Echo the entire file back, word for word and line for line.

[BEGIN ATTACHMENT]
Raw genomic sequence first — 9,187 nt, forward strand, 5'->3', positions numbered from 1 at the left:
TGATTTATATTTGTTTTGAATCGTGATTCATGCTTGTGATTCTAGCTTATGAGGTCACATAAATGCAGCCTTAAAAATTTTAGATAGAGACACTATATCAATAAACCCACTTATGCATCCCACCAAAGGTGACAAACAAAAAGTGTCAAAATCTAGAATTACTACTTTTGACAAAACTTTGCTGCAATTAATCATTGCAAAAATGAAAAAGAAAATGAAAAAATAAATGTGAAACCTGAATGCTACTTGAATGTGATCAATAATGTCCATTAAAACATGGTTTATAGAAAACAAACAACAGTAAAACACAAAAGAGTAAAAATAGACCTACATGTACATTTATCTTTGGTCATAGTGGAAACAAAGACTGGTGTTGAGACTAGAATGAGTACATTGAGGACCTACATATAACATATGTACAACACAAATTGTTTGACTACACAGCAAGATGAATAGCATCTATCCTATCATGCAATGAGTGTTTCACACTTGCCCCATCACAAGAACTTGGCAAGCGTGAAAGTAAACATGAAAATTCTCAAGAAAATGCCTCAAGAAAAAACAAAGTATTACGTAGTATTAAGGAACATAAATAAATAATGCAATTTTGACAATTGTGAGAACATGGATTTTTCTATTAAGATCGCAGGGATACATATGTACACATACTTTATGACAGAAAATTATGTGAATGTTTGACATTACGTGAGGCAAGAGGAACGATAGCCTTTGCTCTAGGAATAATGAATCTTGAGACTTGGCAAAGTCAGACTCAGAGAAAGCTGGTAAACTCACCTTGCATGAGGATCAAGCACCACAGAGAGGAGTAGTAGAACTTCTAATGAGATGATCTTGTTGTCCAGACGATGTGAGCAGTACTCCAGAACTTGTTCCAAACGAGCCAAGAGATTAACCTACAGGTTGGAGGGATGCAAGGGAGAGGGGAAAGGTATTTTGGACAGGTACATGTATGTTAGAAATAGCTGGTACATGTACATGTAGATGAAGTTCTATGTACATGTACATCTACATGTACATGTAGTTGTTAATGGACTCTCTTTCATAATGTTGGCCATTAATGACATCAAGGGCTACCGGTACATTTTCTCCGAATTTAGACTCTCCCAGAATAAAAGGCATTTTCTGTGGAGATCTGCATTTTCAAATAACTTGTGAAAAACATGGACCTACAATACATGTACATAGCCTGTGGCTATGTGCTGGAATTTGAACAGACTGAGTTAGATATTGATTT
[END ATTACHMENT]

Raw genomic sequence first — 9,187 nt, forward strand, 5'->3', positions numbered from 1 at the left:
TGATTTATATTTGTTTTGAATCGTGATTCATGCTTGTGATTCTAGCTTATGAGGTCACATAAATGCAGCCTTAAAAATTTTAGATAGAGACACTATATCAATAAACCCACTTATGCATCCCACCAAAGGTGACAAACAAAAAGTGTCAAAATCTAGAATTACTACTTTTGACAAAACTTTGCTGCAATTAATCATTGCAAAAATGAAAAAGAAAATGAAAAAATAAATGTGAAACCTGAATGCTACTTGAATGTGATCAATAATGTCCATTAAAACATGGTTTATAGAAAACAAACAACAGTAAAACACAAAAGAGTAAAAATAGACCTACATGTACATTTATCTTTGGTCATAGTGGAAACAAAGACTGGTGTTGAGACTAGAATGAGTACATTGAGGACCTACATATAACATATGTACAACACAAATTGTTTGACTACACAGCAAGATGAATAGCATCTATCCTATCATGCAATGAGTGTTTCACACTTGCCCCATCACAAGAACTTGGCAAGCGTGAAAGTAAACATGAAAATTCTCAAGAAAATGCCTCAAGAAAAAACAAAGTATTACGTAGTATTAAGGAACATAAATAAATAATGCAATTTTGACAATTGTGAGAACATGGATTTTTCTATTAAGATCGCAGGGATACATATGTACACATACTTTATGACAGAAAATTATGTGAATGTTTGACATTACGTGAGGCAAGAGGAACGATAGCCTTTGCTCTAGGAATAATGAATCTTGAGACTTGGCAAAGTCAGACTCAGAGAAAGCTGGTAAACTCACCTTGCATGAGGATCAAGCACCACAGAGAGGAGTAGTAGAACTTCTAATGAGATGATCTTGTTGTCCAGACGATGTGAGCAGTACTCCAGAACTTGTTCCAAACGAGCCAAGAGATTAACCTACAGGTTGGAGGGATGCAAGGGAGAGGGGAAAGGTATTTTGGACAGGTACATGTATGTTAGAAATAGCTGGTACATGTACATGTAGATGAAGTTCTATGTACATGTACATCTACATGTACATGTAGTTGTTAATGGACTCTCTTTCATAATGTTGGCCATTAATGACATCAAGGGCTACCGGTACATTTTCTCCGAATTTAGACTCTCCCAGAATAAAAGGCATTTTCTGTGGAGATCTGCATTTTCAAATAACTTGTGAAAAACATGGACCTACAATACATGTACATAGCCTGTGGCTATGTGCTGGAATTTGAACAGACTGAGTTAGATATTGATTT